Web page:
Previously, FSS vendors had to comply with the agency's homegrown classification system, and mistakes could take months to clean up. Sageware is now indexing the GSA Advantage database according to a set of subject-specific retrieval programs that automatically categorize items to make them easy to find.

'FSS is working hard to make the site more attractive to government buyers. There is a lot of competition out there, and they are not mandated to use GSA Advantage,' said John Lehman, founder and chief executive officer of Sageware. 'So far we have delivered individual retrieval programs for several categories that cover everything in each category.'

Someone searching on the word pen, for instance, previously might have seen numerous irrelevant responses for pigpens or paper types for certain inks. Now users can specify writing pens.

The tree structure narrows down 'pen' to types of pens, ink refills, ink colors, fineness of point and other categories. When the user clicks on one category, subcategories appear.

Search is on

Although the million-plus GSA Advantage items have not yet been fully classified, Sageware will eventually present them all in a tree structure so users can easily locate the information they want.

'The categorization is a several-month effort,' Pugliese said. 'We expect it to be up by early 2001.'

In keeping with the standard categorization, Sageware will first ensure that all new vendor material is correctly tabbed. If not, vendors will be asked to use the standard categorization structure. Once a new product list is verified, Sageware will pass it on to FSS.

FSS has expanded its database to include Federal Technology Service, Public Buildings Service and Veterans Affairs Department items, products and services.

Searching on the word wireless, for instance, takes the user to FTS' wireless store.

Similarly, a search for the word contractor leads to the PBS site.

FSS will change the site through a contract with a consortium of five companies'BroadVision Inc. of Redwood City, Calif., Computer Technology Associates Inc. of Bethesda, Md., KPMG LLP of New York, Sybase and Verity.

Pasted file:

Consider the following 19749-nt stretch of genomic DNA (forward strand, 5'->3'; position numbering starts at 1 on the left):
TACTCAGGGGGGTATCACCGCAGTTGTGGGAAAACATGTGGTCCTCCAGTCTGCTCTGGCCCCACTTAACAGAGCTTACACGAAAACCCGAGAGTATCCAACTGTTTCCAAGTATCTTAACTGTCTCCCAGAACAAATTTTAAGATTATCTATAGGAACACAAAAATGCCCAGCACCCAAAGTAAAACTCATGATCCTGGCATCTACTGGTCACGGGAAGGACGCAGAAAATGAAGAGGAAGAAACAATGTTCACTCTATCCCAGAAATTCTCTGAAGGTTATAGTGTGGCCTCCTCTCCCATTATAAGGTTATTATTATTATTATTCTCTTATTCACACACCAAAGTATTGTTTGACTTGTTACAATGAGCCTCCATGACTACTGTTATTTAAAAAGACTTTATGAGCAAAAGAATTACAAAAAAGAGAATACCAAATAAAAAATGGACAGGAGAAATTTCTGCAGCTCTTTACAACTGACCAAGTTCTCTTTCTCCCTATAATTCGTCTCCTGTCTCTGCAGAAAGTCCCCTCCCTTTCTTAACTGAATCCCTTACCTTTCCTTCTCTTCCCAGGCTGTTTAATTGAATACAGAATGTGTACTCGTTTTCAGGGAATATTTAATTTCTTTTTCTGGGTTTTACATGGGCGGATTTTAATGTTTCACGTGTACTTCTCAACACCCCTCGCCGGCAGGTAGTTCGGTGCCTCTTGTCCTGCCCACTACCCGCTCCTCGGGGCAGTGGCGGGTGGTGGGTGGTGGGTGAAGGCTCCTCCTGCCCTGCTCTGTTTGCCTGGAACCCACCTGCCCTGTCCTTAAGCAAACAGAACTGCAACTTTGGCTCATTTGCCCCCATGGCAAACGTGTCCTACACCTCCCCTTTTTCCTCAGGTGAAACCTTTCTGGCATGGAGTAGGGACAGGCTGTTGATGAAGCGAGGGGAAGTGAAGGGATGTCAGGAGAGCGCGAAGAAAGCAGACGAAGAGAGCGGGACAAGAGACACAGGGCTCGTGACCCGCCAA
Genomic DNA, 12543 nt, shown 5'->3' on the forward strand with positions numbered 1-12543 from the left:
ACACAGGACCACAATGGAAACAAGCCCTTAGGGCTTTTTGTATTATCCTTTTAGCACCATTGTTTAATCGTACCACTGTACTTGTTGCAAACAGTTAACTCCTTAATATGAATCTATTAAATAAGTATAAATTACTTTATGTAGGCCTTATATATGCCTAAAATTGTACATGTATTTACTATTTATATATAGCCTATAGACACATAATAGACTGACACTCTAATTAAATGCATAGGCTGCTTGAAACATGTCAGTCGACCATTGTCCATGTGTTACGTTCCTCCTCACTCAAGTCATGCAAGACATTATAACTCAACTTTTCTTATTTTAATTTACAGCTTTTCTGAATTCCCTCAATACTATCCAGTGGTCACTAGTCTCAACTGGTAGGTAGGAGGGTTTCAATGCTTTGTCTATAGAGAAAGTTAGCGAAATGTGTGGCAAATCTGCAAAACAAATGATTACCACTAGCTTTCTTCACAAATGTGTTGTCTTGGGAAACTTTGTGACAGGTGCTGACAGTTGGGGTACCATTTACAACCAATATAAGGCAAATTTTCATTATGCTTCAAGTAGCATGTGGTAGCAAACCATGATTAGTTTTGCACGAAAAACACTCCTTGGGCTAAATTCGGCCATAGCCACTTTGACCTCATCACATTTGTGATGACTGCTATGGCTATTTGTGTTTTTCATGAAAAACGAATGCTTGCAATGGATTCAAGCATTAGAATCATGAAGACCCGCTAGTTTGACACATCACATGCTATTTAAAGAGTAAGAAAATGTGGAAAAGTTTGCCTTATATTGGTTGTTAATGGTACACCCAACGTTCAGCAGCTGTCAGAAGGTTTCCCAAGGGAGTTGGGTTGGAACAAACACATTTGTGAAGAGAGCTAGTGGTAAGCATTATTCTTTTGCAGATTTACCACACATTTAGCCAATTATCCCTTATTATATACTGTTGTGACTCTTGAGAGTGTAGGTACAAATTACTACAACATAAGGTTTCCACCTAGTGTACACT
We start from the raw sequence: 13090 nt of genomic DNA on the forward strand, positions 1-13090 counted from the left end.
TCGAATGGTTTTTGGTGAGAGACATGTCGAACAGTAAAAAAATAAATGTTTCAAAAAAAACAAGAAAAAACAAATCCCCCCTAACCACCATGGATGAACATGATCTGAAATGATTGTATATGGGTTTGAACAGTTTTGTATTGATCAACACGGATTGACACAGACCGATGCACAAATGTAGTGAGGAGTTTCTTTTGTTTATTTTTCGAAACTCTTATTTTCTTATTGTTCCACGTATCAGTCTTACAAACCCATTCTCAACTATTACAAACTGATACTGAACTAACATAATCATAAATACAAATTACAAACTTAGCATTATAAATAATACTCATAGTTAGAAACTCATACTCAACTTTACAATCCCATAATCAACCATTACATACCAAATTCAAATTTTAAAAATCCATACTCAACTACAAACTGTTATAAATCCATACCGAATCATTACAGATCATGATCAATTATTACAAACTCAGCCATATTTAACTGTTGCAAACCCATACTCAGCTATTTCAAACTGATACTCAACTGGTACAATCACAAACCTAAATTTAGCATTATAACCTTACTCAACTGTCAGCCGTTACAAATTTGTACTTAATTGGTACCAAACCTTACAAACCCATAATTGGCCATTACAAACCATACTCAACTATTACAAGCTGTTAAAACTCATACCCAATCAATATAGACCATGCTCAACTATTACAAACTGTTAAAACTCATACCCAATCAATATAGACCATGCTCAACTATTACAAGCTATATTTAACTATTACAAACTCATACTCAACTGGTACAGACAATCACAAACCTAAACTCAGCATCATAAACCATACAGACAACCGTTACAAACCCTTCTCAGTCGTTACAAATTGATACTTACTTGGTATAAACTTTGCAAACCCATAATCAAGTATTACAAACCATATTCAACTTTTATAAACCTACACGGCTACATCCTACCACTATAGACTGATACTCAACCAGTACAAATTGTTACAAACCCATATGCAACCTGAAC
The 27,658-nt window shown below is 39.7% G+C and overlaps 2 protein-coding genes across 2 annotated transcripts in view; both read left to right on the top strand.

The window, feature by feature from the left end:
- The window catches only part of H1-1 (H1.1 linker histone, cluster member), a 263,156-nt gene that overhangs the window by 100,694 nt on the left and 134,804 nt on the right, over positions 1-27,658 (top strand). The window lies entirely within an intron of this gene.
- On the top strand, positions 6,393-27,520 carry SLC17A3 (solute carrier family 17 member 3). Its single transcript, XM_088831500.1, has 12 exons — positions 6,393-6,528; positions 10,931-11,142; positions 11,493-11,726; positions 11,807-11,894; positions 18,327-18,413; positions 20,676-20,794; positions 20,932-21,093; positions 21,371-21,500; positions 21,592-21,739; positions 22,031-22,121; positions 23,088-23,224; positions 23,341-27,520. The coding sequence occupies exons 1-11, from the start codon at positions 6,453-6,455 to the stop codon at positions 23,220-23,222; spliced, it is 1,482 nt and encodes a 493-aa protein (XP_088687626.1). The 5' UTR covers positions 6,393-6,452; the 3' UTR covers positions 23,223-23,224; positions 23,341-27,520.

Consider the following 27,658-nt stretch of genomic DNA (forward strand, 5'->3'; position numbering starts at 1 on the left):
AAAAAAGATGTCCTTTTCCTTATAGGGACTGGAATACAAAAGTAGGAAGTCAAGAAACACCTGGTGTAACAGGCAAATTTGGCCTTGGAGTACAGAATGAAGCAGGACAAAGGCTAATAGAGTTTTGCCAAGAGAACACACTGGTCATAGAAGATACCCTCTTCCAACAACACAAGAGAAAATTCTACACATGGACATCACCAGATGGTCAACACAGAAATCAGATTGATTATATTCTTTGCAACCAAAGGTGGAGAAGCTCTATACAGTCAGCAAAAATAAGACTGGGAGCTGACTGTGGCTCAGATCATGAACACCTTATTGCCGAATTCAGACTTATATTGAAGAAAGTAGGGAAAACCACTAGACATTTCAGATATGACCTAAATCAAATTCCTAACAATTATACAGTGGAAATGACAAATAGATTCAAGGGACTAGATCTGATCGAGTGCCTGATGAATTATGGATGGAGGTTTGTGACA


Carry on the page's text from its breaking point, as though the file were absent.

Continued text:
The consortium will give GSA Advantage a new look, as well as so-called up-selling and cross-selling capabilities. A user buying a printer, for instance, will be told what toner it requires and have a chance to order the toner without additional searching.

The site's five-year-old Sybase and Hypertext Markup Language infrastructure means that any changes involve significant time and complexity. BroadVision's template-based Web site structure will simplify making later revisions [GCN, Aug. 14, Page 60].

'We anticipate a fivefold increase in usage this year, which is expected to grow to tenfold by next year,' Pugliese said.

Regular GSA Advantage customers will notice another service: e-mail acknowledgment of orders and follow-up e-mail when the orders are shipped.

FSS is introducing still another use of
e-mail, known as e-Buy, which will let users distribute electronic requests for quotations to any of the 2,300 GSA Advantage vendors involved in a particular market [GCN, Sept. 25, Page 65].'

'We've bought a couple more Sun Microsystems Enterprise 450 servers to run it, and it's undergoing testing,' Pugliese said.

Further down the line, FSS will probably hook a comprehensive customer relationship management package from an undetermined vendor into BroadVision's existing CRM capabilities. It will perform detailed customer analyses and target marketing campaigns to the user base.

Pugliese said CRM represents part of FSS' commitment to what the agency sees as an e-business future.